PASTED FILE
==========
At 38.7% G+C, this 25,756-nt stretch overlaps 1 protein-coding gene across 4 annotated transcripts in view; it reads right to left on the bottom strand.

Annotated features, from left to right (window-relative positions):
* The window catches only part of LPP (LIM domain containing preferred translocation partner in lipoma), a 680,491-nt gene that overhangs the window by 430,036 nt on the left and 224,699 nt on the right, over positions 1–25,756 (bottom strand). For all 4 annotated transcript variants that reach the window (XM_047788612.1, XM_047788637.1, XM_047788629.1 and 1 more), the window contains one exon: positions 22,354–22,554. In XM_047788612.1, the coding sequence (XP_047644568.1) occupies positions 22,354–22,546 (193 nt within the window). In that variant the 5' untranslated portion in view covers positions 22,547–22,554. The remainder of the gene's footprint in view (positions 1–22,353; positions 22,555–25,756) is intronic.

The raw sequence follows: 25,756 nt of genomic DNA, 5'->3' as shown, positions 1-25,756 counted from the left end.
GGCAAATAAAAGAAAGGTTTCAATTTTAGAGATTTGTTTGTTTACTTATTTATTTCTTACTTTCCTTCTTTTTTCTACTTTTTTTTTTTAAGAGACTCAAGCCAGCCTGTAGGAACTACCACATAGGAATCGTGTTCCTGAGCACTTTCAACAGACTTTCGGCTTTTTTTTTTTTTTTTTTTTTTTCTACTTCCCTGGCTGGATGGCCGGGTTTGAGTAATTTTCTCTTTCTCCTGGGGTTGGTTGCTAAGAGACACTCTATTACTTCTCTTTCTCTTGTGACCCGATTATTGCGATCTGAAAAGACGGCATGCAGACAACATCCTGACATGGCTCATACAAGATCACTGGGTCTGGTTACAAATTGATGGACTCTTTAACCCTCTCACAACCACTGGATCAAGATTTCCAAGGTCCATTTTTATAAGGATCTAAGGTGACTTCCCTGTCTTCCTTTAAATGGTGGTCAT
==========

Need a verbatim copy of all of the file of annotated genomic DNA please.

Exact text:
At 38.7% G+C, this 25,756-nt stretch overlaps 1 protein-coding gene across 4 annotated transcripts in view; it reads right to left on the bottom strand.

Annotated features, from left to right (window-relative positions):
* The window catches only part of LPP (LIM domain containing preferred translocation partner in lipoma), a 680,491-nt gene that overhangs the window by 430,036 nt on the left and 224,699 nt on the right, over positions 1–25,756 (bottom strand). For all 4 annotated transcript variants that reach the window (XM_047788612.1, XM_047788637.1, XM_047788629.1 and 1 more), the window contains one exon: positions 22,354–22,554. In XM_047788612.1, the coding sequence (XP_047644568.1) occupies positions 22,354–22,546 (193 nt within the window). In that variant the 5' untranslated portion in view covers positions 22,547–22,554. The remainder of the gene's footprint in view (positions 1–22,353; positions 22,555–25,756) is intronic.

The raw sequence follows: 25,756 nt of genomic DNA, 5'->3' as shown, positions 1-25,756 counted from the left end.
GGCAAATAAAAGAAAGGTTTCAATTTTAGAGATTTGTTTGTTTACTTATTTATTTCTTACTTTCCTTCTTTTTTCTACTTTTTTTTTTTAAGAGACTCAAGCCAGCCTGTAGGAACTACCACATAGGAATCGTGTTCCTGAGCACTTTCAACAGACTTTCGGCTTTTTTTTTTTTTTTTTTTTTTTCTACTTCCCTGGCTGGATGGCCGGGTTTGAGTAATTTTCTCTTTCTCCTGGGGTTGGTTGCTAAGAGACACTCTATTACTTCTCTTTCTCTTGTGACCCGATTATTGCGATCTGAAAAGACGGCATGCAGACAACATCCTGACATGGCTCATACAAGATCACTGGGTCTGGTTACAAATTGATGGACTCTTTAACCCTCTCACAACCACTGGATCAAGATTTCCAAGGTCCATTTTTATAAGGATCTAAGGTGACTTCCCTGTCTTCCTTTAAATGGTGGTCAT